Baker served as a puppeteer and animator for hundreds of Hollywood movies and TV productions. He also made puppets for clients around the globe and was a rare mentor in a fading profession.
In 2009, the theater was designated a Los Angeles Historic-Cultural Landmark. Though the troupe and building faced uncertainty after Baker's death in 2014 at 90, the puppeteers have reorganized as a nonprofit venture, and a capital campaign is underway to renovate the theater. After remodeling begins, probably in late December, the company plans to perform throughout 2018 at other venues around Los Angeles.
Where: 1345 W. 1st St. in downtown Los Angeles.
How much: Show tickets are $15. Children under 2 are free.
Info: Bob Baker Marionette Theater
Why: Admit it. Sometimes you don’t want to be around other people. All you crave is a country road and an epic piece of pie. For all that, come to Duarte’s Tavern in tiny Pescadero, near Half Moon Bay, for a simple yet memorable dinner and a frosty drink. Make this rustic jewel your hamlet, your hideout, your Walden Pond.
What: Duarte’s (pronounced Doo-arts) has been serving up generous plates of no-nonsense, straight-from-the-garden food for almost 125 years. Since 1894, when the founder tapped a keg of cheap whisky to today, when it serves up to 10,000 customers a month, this farm country landmark has delivered memorable meals at affordable prices.
The glow-stick exterior dominates the little town of Pescadero, in rolling, sparsely populated farm country two miles from the coast. Inside, you’ll realize that the Duarte family was ahead of their time, with a reliance on locally sourced vegetables, beef and fish.
There’s no ego to the dishes: Pork chops and fresh applesauce is a headliner, as is the snapper and chips. The soups arrive robust and steamy, hours from the restaurant’s own garden out back.
The tavern/restaurant is still run by the fourth generation of the Portuguese family that founded it. In 2003, it won a James Beard Award for its faithfulness to classic country cooking and a body of work that spans three centuries.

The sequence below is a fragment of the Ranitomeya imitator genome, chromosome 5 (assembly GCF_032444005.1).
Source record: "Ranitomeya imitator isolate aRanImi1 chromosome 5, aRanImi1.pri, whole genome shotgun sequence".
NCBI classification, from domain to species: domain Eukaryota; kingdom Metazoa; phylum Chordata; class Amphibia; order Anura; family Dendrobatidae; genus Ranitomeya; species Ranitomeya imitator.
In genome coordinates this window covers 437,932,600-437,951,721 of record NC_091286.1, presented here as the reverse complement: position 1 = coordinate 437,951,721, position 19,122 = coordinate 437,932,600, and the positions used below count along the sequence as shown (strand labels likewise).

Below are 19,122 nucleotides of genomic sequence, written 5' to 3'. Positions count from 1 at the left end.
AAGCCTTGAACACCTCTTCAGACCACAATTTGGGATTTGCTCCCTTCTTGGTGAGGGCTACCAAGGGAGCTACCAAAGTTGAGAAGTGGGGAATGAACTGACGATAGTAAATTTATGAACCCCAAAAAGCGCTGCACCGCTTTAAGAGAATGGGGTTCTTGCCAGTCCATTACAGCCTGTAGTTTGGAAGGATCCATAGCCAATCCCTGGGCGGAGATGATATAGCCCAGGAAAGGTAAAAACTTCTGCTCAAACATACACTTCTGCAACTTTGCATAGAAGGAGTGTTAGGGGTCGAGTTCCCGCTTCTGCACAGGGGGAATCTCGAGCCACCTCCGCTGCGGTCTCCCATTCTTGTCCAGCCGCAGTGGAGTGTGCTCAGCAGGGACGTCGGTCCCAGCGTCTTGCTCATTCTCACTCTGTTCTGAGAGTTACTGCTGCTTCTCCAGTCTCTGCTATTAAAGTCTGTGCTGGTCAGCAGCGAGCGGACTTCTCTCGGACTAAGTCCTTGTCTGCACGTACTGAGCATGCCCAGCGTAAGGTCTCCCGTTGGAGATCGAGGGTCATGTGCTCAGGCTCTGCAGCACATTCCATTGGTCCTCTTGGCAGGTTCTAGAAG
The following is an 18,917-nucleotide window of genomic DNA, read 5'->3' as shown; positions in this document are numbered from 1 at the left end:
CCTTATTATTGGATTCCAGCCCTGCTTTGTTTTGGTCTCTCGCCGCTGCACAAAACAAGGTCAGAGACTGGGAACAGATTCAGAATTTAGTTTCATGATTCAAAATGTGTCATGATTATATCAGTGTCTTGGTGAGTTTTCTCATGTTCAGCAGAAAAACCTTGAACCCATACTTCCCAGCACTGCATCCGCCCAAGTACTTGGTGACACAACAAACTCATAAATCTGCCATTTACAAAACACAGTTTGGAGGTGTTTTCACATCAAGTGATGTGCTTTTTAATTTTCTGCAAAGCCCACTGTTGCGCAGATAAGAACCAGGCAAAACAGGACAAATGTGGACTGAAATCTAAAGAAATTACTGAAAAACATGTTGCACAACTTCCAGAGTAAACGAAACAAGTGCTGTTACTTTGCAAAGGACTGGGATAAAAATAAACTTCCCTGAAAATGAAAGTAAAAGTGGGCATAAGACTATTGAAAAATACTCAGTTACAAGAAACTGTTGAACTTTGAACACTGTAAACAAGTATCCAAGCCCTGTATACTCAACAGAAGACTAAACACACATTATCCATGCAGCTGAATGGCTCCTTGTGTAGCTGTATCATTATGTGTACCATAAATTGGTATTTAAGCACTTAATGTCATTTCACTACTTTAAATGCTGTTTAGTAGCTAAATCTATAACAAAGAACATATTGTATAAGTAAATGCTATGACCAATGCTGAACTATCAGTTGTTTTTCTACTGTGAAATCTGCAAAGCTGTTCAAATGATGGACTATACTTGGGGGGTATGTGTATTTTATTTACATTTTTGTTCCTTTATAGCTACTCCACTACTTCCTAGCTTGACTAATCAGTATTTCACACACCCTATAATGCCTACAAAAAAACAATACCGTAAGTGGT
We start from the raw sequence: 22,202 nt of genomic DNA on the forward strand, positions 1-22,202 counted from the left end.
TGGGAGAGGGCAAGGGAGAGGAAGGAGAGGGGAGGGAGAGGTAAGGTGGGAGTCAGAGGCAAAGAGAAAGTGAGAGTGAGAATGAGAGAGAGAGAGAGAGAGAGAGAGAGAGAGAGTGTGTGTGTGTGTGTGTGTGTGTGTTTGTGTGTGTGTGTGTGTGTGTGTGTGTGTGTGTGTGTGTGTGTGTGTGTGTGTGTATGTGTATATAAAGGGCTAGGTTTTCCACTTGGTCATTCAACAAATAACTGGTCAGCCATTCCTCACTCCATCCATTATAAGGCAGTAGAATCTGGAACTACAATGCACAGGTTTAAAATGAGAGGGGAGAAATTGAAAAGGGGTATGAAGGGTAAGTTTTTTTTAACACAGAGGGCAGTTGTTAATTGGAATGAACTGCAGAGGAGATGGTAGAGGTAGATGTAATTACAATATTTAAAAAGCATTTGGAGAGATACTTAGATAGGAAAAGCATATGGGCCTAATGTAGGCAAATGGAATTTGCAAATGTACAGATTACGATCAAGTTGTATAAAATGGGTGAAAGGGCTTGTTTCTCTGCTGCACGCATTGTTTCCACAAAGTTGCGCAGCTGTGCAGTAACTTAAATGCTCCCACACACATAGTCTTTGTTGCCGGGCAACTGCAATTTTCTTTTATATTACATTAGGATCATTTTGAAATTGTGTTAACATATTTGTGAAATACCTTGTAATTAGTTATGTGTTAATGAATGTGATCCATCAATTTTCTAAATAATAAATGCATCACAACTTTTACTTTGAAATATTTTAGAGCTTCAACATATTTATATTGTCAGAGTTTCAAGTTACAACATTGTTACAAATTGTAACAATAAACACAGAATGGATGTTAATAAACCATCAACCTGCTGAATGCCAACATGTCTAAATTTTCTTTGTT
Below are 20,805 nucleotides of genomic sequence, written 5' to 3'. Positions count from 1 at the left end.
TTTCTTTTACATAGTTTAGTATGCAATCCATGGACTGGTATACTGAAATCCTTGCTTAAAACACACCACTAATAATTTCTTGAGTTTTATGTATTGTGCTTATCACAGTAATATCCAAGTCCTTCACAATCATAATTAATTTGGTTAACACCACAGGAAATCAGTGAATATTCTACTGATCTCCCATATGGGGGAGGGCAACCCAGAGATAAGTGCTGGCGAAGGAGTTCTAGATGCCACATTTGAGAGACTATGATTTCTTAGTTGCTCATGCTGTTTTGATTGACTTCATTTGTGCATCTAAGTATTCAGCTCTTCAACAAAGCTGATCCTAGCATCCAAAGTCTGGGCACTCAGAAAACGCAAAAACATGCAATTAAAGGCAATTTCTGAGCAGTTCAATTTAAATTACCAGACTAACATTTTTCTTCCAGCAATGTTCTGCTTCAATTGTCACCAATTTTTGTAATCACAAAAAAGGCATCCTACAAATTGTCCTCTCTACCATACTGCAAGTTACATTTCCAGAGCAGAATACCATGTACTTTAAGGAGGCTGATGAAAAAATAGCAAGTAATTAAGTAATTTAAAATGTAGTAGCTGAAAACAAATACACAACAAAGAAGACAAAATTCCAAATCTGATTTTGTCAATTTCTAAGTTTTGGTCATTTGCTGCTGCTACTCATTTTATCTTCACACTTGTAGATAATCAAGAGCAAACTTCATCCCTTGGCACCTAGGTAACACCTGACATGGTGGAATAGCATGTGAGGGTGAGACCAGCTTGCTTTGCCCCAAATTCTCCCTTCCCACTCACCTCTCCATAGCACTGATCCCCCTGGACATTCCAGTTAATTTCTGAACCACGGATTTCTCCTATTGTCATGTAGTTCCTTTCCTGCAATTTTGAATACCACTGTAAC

Oh, and there’s pie. Good Lord, is there pie. The olallieberry is the best known, but I’m a sucker for the difficult-to-find rhubarb-strawberry. Best piece of pie I’ve ever had.
In fact, I’d recommend you and your date order the cream of artichoke soup, split a steak or crab melt and then treat yourself to one of these decadent desserts, ala mode, and spilling off the plate.
Where: 202 Stage Road, Pescadero, Calif., in San Mateo County, 375 miles from Los Angeles.
How much: Burgers and sandwiches start at $8; entrees are around $20.
Info: Duarte’s Tavern
Why: It's sleek. It's vintage. And if you're arriving via the San Gorgonio Pass like most Angelenos, it's the beginning of Palm Springs.
What: When architects Albert Frey and Robson Chambers designed this building in 1965, the streamlined mid-century look was so big that even gas stations were doing it. Indeed, the Tramway Gas Station sat under this great tilting zooming top for decades, until (like a lot of Palm Springs) the building fell into idleness and blight in the 1970s and 1980s.
Then a few mavens of Desert Modernism effected a rescue — a story repeated on properties all over the Coachella Valley over the last 25 years. Now this hyperbolic paraboloid roof (apparently that's the technical term) looks sharp enough to poke a hole in the Jolly Green Giant, and this corner is site of the Palm Springs Visitors Center. It's a fine spot to stop, collect brochures, learn more about Modernism Week, cadge restaurant recommendations and plot details of your weekend.
Where: 2901 N. Palm Canyon Drive (a.k.a. Highway 111), Palm Springs, 109 miles east of downtown L.A.
How much: Free.
Info: Palm Springs Visitors Center
Why: No matter which way you travel, California begins and ends with a Cape Cod-style lighthouse from the 1850s. One is the Old Point Loma Lighthouse in San Diego. The other, about 900 miles to the north, is the Battery Point Lighthouse in Crescent City. And because the building stands 200 feet offshore on a tiny island, you can only get there at low tide.
What: The Battery Point Lighthouse (now also a museum) turned its light on in 1856, two years after California's first lighthouse opened at Alcatraz. It was automated in 1953 and survived the 1964 tsunami that devastated Crescent City. It's now managed by the Del Norte County Historical Society.